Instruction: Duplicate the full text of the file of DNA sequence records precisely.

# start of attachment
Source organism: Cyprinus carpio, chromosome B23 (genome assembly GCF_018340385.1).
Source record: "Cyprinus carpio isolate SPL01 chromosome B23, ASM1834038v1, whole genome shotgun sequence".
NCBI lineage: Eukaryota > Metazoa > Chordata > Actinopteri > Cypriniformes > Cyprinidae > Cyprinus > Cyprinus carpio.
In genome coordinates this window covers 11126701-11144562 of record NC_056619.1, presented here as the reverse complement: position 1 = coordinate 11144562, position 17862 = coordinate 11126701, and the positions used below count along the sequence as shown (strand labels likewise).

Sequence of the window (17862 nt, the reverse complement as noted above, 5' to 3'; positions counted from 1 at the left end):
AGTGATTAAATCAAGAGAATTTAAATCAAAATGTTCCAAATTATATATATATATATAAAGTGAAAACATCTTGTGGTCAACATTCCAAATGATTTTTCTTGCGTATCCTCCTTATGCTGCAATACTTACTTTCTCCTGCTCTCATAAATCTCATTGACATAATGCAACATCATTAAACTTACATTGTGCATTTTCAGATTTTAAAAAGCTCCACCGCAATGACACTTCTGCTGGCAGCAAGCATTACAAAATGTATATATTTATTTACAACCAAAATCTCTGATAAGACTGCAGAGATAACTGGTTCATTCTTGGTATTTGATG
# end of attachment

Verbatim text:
Source organism: Cyprinus carpio, chromosome B23 (genome assembly GCF_018340385.1).
Source record: "Cyprinus carpio isolate SPL01 chromosome B23, ASM1834038v1, whole genome shotgun sequence".
NCBI lineage: Eukaryota > Metazoa > Chordata > Actinopteri > Cypriniformes > Cyprinidae > Cyprinus > Cyprinus carpio.
In genome coordinates this window covers 11126701-11144562 of record NC_056619.1, presented here as the reverse complement: position 1 = coordinate 11144562, position 17862 = coordinate 11126701, and the positions used below count along the sequence as shown (strand labels likewise).

Sequence of the window (17862 nt, the reverse complement as noted above, 5' to 3'; positions counted from 1 at the left end):
AGTGATTAAATCAAGAGAATTTAAATCAAAATGTTCCAAATTATATATATATATATAAAGTGAAAACATCTTGTGGTCAACATTCCAAATGATTTTTCTTGCGTATCCTCCTTATGCTGCAATACTTACTTTCTCCTGCTCTCATAAATCTCATTGACATAATGCAACATCATTAAACTTACATTGTGCATTTTCAGATTTTAAAAAGCTCCACCGCAATGACACTTCTGCTGGCAGCAAGCATTACAAAATGTATATATTTATTTACAACCAAAATCTCTGATAAGACTGCAGAGATAACTGGTTCATTCTTGGTATTTGATG